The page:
VIO News Blog

May 5, 2009

Venezuelan Authorities Turn Guerrillas over to Colombia

The Spanish news agency EFE reports that 5 ELN guerrilla members were turned over to Colombian authorities yesterday by the Venezuelan Immigration service.  Once in Colombia, the guerrillas, that included three men and two women, were promptly arrested and charged with rebellion and other crimes. According to the Colombian intelligence agency DAS one of the arrested guerrillas is the military and finance chief of the ELN’s northern front.

The Washington Post has published an article entitled “Human Rights Activists Troubled by Administration’s Approach” in which most of the “activists” cited are former government officials. Obama’s courteous engagement of President Chavez at the Summit of the Americas is criticized by a former official named Lorne W. Craner who says “you can’t just offer hope to Castro, Chavez and Mubarak. You have to offer hope to others.”  According to the Post, Craner was assistant Secretary of State for Human Rights under George W. Bush.

Finally, Bloomberg reports that the Venezuelan government has asked local producers to sell twice as much gold to the Central Bank so that Venezuela can increase its metal reserves and decrease its dependence on US dollars. According to the new rules set by the Venezuelan Finance Ministry, 60 percent of locally produced gold must be offered to the Central Bank before other sellers. Financial analyst Philip Gotthelf suggested that these meausres might be the “first step in a regional trend” to bolster gold reserves in anticipation of a decline in the value of the U.S. dollar.

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Thousands of Marches Celebrate May Day in Caracas

On Sunday, a Venezuelan military helicopter crashed near the border with Colombia killing a civilian and eighteen soldiers, including a brigadier general.  President Hugo Chavez announced that the Russian-made MI-17 helicopter crashed in the mountainous El Capote region while patrolling the 1400 mile border between Venezuela and Colombia. Referring to the latest State Department report on terrorism, Chavez said, “they say that we don’t patrol the border.  How many lives has Colombia’s conflict cost us Venezuelans?”

On May 1st thousands of Venezuelans marched throughout Venezuela to celebrate International Workers’ Day.  In Caracas, as has been the case for the last 8 years, two marches took place simultaneously along different routes.  The larger of the two marches was made up of pro-government unions while the smaller march was convened by the Venezuelan Workers’ Confederation, a union linked to the opposition party Accion Democratica whose past leadership supported the 2002 coup against Chavez.  A crowd of opposition marchers was confronted with tear gas by Caracas police and National Guard forces after trying to pass through a police barricade.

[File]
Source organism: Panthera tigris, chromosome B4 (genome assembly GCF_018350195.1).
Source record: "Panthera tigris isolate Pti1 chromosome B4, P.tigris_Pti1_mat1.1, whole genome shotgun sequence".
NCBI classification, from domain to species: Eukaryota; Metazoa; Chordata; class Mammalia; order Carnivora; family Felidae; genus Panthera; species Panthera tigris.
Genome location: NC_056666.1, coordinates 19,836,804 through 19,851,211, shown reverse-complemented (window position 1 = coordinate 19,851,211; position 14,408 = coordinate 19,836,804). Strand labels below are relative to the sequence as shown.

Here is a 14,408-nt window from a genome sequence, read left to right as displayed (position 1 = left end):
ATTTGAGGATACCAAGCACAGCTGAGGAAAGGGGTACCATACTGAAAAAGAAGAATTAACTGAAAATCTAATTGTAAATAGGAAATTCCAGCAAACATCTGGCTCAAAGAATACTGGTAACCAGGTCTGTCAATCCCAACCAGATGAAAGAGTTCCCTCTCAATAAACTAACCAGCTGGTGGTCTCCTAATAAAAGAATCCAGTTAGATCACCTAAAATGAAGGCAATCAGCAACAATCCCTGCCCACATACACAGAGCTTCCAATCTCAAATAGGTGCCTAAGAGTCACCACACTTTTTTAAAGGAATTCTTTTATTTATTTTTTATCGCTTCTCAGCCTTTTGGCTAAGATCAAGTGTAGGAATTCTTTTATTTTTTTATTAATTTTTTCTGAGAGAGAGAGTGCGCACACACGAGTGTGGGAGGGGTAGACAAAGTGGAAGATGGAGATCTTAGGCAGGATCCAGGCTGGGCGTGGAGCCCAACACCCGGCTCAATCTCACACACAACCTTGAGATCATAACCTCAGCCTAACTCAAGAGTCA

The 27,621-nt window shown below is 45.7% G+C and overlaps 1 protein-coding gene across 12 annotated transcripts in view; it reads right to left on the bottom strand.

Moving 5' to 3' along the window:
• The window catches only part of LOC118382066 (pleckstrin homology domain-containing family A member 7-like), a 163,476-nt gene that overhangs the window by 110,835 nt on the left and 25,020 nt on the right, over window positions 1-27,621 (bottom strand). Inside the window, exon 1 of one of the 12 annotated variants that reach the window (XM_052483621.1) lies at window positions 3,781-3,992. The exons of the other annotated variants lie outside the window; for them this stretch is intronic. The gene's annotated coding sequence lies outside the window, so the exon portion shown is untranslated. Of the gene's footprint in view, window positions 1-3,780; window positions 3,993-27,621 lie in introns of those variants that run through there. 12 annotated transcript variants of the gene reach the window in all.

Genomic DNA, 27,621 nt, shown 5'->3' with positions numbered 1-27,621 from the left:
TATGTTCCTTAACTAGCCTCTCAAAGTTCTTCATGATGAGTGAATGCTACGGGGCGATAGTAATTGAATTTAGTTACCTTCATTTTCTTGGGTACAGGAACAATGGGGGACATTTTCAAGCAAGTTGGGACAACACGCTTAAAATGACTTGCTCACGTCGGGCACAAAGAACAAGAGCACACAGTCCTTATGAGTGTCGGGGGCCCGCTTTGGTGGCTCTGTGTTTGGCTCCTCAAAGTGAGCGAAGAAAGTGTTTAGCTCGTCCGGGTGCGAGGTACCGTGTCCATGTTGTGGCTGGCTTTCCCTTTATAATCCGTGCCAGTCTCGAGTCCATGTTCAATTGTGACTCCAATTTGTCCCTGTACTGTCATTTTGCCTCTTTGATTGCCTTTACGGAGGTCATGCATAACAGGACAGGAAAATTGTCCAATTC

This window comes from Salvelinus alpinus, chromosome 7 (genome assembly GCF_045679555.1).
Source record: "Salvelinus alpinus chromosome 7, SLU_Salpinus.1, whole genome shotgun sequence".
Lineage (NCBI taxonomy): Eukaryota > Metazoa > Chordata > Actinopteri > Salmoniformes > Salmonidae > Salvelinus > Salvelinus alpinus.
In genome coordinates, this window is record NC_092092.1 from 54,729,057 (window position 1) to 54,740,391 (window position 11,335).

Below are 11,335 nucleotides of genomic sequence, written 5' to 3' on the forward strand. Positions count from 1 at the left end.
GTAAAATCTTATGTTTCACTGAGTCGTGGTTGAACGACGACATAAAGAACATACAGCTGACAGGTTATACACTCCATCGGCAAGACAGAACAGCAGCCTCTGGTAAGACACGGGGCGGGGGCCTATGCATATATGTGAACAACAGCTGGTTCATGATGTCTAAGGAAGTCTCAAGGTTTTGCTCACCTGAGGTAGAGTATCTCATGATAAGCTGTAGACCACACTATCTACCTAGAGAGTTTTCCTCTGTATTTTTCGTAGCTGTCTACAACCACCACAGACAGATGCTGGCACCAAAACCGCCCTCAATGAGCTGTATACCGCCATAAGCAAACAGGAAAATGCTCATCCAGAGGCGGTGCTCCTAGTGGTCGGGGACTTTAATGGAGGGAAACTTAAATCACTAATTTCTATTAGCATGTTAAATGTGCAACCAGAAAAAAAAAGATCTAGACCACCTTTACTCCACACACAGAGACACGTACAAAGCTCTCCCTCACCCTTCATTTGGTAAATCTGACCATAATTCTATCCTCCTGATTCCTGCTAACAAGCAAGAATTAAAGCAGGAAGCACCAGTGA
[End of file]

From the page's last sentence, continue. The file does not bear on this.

Also on May 1st, President Chavez strongly rejected the latest State Department report on terrorism that criticizes his government for alleged “sympathy” with the FARC rebel group in Colombia.  He also expressed skepticism regarding President Obama’s agenda of “change” for relations with Latin America, signaling that “if President Obama does not dismantle this savage blockade of the Cuban people, then it is all a lie, it will all be a great farce.”  On Friday, US Secretary of State Hillary Clinton told a group of foreign service officers that the Bush Administration’s attempts to isolate Venezuela and Bolivia “didn’t work” and that the new administration would engage in a more constructive approach.

An Op-ed in the Sunday Washington Post, written by Human Rights Watch Americas Director Jose Miguel Vivanco, recognizes that Venezuela has “competitive elections and independent political parties, media outlets, labor unions and civil society organizations.”   However, Vivanco also alleges that the Chavez government has implemented “authoritarian policies” that “undermined democratic institutions” which should be met with declarations of “concern” by the Obama Administration.  It should be noted that Human Rights Watch’s most recent report on Venezuela received extensive criticism from a group of US academics that questioned the report’s methodology.